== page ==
Don’t be Fooled by the “Deal-With-it-Later” Card: food for thought on Cyber Monday

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With Black Friday having taken its toll on local malls across the continent and Cyber Monday upon us, many are hoping to knock off a few gifts from their Holiday shopping list. Welcome to peak season in retail. It is difficult to ignore some of the outrageous deals that our favorite stores now have for a limited time. However, this is also a common time to load-up the “deal-with-it-later” card, otherwise known as the credit card.

Key Takeaways:

  • Credit cards are attached with immensely high interest rates
  • The effect of compounding actually increases interest payments
  • A line-of-credit is a much cheaper source of debt
  • Online shopping and “tapping the Visa” has made it significantly easier for us to detach ourselves from our spending habits

Consider Compounding

Credit cards are associated with absurdly high interest rates, usually greater than 18%. Thus, the importance of paying-off credit card balances every month cannot be understated. What makes this even more crucial is that the credit card quoted rates do not take into account the effects of compounding. The quoted rate, such as 19.99% is actually the Annual Percentage Rate (APR). An APR is essentially a rate that includes any additional fees associated with the debt but does not take into account compounding (Investopedia 2016). For example, if the monthly interest rate on your credit card is 1.67% then the APR is 12 x 1.67% which is approximately 20.04% (Investopedia 2016). This rate however does not consider the impact of carrying a balance on your credit card over to the next month.

There is a way to determine the interest rate paid on debt that experiences compound interest. It is called the Effective Annual Rate (EAR). The EAR formula is as follows:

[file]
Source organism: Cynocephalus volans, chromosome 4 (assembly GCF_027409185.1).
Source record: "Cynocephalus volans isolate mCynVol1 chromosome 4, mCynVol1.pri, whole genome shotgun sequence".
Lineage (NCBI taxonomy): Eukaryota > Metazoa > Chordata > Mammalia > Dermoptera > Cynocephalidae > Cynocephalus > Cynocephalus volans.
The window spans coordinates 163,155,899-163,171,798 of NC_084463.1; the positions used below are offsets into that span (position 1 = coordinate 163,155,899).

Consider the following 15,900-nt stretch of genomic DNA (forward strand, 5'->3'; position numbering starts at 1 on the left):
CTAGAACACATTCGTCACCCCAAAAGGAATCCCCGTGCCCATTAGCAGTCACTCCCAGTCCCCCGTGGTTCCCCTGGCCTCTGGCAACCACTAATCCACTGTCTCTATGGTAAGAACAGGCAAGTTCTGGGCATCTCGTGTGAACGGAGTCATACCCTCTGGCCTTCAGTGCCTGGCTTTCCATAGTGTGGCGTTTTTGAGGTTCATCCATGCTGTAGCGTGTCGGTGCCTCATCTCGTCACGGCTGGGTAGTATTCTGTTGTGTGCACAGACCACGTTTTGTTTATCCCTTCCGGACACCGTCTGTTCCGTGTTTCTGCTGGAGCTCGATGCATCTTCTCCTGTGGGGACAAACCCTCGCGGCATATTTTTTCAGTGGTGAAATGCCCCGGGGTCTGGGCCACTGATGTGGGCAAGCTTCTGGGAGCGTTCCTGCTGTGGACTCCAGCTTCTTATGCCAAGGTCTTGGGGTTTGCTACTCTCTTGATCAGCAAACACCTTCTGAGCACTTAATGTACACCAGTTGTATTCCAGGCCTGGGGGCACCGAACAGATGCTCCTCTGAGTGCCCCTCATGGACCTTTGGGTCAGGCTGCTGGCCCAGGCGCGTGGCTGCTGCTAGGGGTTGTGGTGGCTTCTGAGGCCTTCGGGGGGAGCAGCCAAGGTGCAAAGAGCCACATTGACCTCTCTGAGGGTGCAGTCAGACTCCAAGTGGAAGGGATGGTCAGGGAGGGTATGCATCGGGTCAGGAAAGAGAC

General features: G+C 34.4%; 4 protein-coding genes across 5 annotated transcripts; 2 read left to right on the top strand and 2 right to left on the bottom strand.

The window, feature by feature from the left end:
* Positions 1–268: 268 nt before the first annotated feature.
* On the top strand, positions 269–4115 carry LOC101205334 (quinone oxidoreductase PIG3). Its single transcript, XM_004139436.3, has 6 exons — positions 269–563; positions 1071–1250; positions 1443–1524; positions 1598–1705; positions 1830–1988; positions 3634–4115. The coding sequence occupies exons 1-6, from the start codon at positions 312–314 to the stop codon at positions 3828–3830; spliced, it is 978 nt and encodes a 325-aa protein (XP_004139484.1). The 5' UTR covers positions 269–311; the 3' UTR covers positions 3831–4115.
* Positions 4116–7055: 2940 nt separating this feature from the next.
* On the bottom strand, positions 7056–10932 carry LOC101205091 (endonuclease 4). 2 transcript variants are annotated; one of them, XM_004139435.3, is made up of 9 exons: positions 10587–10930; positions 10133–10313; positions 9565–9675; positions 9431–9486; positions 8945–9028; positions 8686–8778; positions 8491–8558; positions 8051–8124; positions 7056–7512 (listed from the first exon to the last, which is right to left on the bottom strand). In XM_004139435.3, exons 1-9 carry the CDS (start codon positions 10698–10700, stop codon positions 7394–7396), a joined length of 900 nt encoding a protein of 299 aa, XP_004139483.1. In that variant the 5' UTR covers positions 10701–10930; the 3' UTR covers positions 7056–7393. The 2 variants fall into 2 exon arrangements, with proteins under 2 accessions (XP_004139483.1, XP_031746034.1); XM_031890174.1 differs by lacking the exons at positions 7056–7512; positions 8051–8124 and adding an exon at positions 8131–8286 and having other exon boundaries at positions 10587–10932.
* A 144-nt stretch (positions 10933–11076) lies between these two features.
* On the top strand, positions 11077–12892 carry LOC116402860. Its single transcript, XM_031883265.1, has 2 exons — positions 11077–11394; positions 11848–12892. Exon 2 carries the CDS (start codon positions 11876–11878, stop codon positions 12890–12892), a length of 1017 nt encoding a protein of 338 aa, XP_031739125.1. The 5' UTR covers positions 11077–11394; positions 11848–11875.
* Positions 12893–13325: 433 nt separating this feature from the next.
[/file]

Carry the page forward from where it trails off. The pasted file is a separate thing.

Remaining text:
ear

Where n is the number of compounding periods, usually measured in months (Investopedia 2016). Now let’s take a look at what the EAR is for a quoted annual credit card rate of 19.99%:

ear2

Thus, when taking into consideration the effects of compounding the effective annual interest rate on the credit card is actually larger than the initially quoted rate at about 21.93%. This further emphasizes the importance of paying down credit card debt every month. It also shows that it is crucial to pay down credit card debt before investing money in the stock or bond markets as it is highly unlikely that anyone will earn a return greater than 22% for an extended period of time, if at all.

Other Debt Options

A line of credit (LOC) can be an excellent option for short term borrowing and costs significantly less than a credit card in terms of interest rates. LOC’s are available through banks. The best way to qualify for a LOC is through having a good credit score, and the best way to give yourself a good credit score is to always pay back your credit card on time – even when they are just small amounts. Your credit score will apply to any type of lending that you are trying to secure, including a mortgage, further enforcing the need to making paying-down credit card balances a top priority.

Ease of Spending

Credit card companies and online retailers are making it easier and easier to spend money online. Given the developments of “tap” and mobile payment features, it has come increasingly easier for one to detach themselves from their spending. According to David Chilton, author of  The Wealthy Barber and The Wealthy Barber Returns, there is a neurological effect associated with pain recognition that occurs when we notice the price of a item which we are considering to purchase (Chilton 2011). Furthermore, George Loewenstein, a neuroeconomist at Carnegie Mellon University explains that, “with credit card it is also easier to miss, or deliberately ignore, how much one is spending” (Chilton 2011).

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There are many sales that are attracting consumer attention at this time of year. Black Friday, Cyber Monday, and Boxing Day all present opportunities for consumers to take advantage of heavily discounted items. However, keep in mind the impact of compounding on credit card debt before “tapping” the Visa or clicking “add to cart”. Be sure to also contemplate your ability to repay the debt of any credit card purchase before your next credit card bill, as deferred payments via a credit card will actually increase the cost of that item.

Finally, and arguably most importantly, be conscious of your spending habits and do not let the availability of credit influence your spending. Any type of saving becomes drastically more difficult when facing the uphill battle of 18%+ interest rates from credit card debt.

 

Brandon Belding and Simon Tomlinson

Breaking the Trend

References

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